Inside the Cape Town art foundation that’s rewriting all the rules
a new art foundation is set to shake things up
In Cape Town, where abandoned buildings turned art galleries have become the new kale juice, what sets the a4 arts Foundation apart? ‘We see this place as a lab,’ explains Foundation director Josh ginsburg from their newly opened space, a – you guessed it – restored warehouse in the city’s downtown area. ‘We’re experimenting with ways of producing and sharing knowledge – so expect some play.’
This is the culmination of a six-year collaboration between Josh and south africanborn arts patron and recently elected president of the solomon r. guggenheim Foundation Board of Trustees, Wendy Fisher. ‘Wendy and I began working together with a view to build better support structures for artists and explore ways in which the public could engage with these artists,’ says Josh. In short, a gallery for the artists as much as it is for the people, a place that could be accessible, engaging and transforming in the broader sense of the ‘local arts-ecology’.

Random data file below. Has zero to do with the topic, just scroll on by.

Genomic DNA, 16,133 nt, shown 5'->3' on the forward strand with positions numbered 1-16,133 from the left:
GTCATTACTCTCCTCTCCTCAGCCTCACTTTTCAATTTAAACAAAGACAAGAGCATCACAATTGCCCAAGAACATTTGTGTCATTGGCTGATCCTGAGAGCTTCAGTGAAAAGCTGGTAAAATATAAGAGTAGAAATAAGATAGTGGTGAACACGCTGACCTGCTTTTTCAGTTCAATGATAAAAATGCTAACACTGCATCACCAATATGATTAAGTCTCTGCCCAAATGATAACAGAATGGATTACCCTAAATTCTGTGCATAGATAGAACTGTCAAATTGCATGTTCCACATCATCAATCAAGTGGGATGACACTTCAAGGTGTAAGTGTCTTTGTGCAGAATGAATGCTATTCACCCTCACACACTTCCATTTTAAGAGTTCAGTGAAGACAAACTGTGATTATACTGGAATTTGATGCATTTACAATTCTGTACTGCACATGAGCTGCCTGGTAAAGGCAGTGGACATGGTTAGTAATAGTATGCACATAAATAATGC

To this end, the building is occupied over three levels: a ground-floor library, the main exhibition space on the first floor (both floors are free and open to the public), and finally the third-floor work spaces that are used by the artists.
Curated by Ziphozenkosi dayile and Kemang Wa Lehulere, the Foundation’s inaugural exhibition, titled You & I, features works by a wide range of artists including Zanele Muholi and Yoko ono. It’s a self-reflective move on the part of the Foundation – Josh describes it as an exhibition that ‘explores the conditions and dynamics of collectivity’ – but also brilliantly achieves their goal to question, engage and connect.
Follow upcoming exhibitions at a4 arts Foundation on Houseandgarden.co.za
clockwise, from top left Haroon Gunnsalie and James matthews’ Amongst men; the a4 arts Foundation in cape town; Yoko ono’s mend Piece; robert
Hodgins’ Untitled; the library